The Rangers had lost eight games in a row near the middle of August and six of their first seven contests to begin September. They held a 2½-game lead in their division going into their final series of the regular season, then lost three of four to the Seattle Mariners, including the finale, to lose the American League West on the final day and fall to the wild card. .

This somehow triggered a seven-game playoff streak, a run that saw them eliminate the 99-win Tampa Bay Rays and the 101-win Baltimore Orioles and take a 2-0 lead in defending champion Houston Astros.

When they lost three straight games at home in the AL Championship Series, they responded by winning back-to-back games in Houston, capturing their first pennant since the World Series disappointment of 2011. When they chased the Diamondbacks down by two runs in the ninth inning of Game 1 of the World Series, they battled all the way back, getting a tying home run from Seager and, in extras, a walk-off home run from Garcia. And when Scherzer (back spasms) and Garcia (oblique strain) lost Game 3, they responded with one of their most dominant performances in Game 4, scoring 10 runs before the end of the third inning, all with two hits. outs.

Game 5 showed their moxie. The Diamondbacks put at least one baserunner on in each of the first five innings, but Eovaldi continued to work out of jams, including a bases-loaded single in the fifth, keeping the game scoreless until the Rangers’ offense finally broke through against Gallen, who was finished. his no-hit bid in the seventh.

Eovaldi lowered his career ERA to 1.03 in potential series-clinchers, the third-lowest mark in history.

Seager led off with a single through vacant third base. Evan Carter, the rookie sensation, followed with a double to right field. And Garver singled up the middle, putting the Rangers on the board. The Rangers broke the game open with four runs in the ninth. Heim singled to center field on a ball that snuck under Alek Thomas’ glove, scoring two runs, and Semien followed with a two-run homer.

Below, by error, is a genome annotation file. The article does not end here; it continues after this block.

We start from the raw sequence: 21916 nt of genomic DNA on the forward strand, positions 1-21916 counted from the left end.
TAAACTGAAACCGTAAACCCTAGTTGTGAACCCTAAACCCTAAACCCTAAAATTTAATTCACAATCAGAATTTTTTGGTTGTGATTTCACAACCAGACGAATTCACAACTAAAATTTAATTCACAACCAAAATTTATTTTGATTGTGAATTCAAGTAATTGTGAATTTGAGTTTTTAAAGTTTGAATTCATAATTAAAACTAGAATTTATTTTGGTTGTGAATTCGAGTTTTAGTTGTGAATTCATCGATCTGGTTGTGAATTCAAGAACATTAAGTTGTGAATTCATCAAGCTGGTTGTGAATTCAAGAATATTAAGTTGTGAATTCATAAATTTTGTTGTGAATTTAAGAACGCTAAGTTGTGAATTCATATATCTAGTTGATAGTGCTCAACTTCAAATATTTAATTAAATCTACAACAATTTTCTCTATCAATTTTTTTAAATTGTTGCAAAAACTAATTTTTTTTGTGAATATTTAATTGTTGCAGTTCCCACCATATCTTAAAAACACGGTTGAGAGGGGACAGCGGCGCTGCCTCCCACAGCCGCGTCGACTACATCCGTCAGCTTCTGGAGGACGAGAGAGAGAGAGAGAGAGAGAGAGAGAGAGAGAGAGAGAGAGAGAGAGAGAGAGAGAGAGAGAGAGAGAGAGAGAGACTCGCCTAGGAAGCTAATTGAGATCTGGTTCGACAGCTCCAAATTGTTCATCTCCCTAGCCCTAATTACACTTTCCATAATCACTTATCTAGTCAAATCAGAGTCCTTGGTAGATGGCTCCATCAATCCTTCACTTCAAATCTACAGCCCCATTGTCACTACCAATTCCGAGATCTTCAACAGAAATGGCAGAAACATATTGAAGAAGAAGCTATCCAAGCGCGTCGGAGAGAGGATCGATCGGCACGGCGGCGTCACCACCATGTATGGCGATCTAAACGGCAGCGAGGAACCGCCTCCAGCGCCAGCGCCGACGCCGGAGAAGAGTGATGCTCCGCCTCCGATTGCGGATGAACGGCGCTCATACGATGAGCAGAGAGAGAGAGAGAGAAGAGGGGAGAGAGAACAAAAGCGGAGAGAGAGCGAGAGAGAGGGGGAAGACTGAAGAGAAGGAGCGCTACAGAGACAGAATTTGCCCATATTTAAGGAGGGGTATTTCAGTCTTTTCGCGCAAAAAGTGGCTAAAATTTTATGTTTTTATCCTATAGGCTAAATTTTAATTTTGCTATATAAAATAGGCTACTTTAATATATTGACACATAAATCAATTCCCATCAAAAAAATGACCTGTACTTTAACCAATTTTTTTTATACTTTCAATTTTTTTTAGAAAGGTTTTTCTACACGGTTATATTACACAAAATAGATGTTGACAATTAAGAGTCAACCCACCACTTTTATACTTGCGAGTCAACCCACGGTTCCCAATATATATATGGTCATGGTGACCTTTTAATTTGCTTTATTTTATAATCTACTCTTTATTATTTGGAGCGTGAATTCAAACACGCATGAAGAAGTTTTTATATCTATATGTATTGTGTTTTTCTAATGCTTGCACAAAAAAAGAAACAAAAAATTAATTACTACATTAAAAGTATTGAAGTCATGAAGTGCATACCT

It was the kind of opportunity he envisioned when he agreed to team up with Seager less than 24 months ago.

“Everybody in the room wanted it,” Semien said. “We’re all playing for it. We’re not playing for any other accolades or anything. We’re playing for this. We know if you get into the playoffs, get hot, keep the pitchers going, whoever’s going to win it thing.”

About half an hour after the final out was recorded, Chase Field was still filled with about half of the Rangers fans who stayed to watch the trophy presentation. Many of them chanted “Bruuuuce” when Bochy handed over the World Series trophy. Later, inside the visiting clubhouse, Creed’s “Higher,” which has become a rallying cry for this group, blasts from the speakers, cutting through the smoke of cigars and champagne.

At one point Scherzer walked up to veteran infielder Brad Miller, handed him the trophy and instructed him to hold it up and look at his reflection from beneath it.

“Wow!” Miller said in surprise.

The Rangers finally did it.

“It’s unreal,” said Bochy, now a four-time champion manager. “A year ago I was sitting in a chair. To be in this place, I can’t tell you how blessed I am.”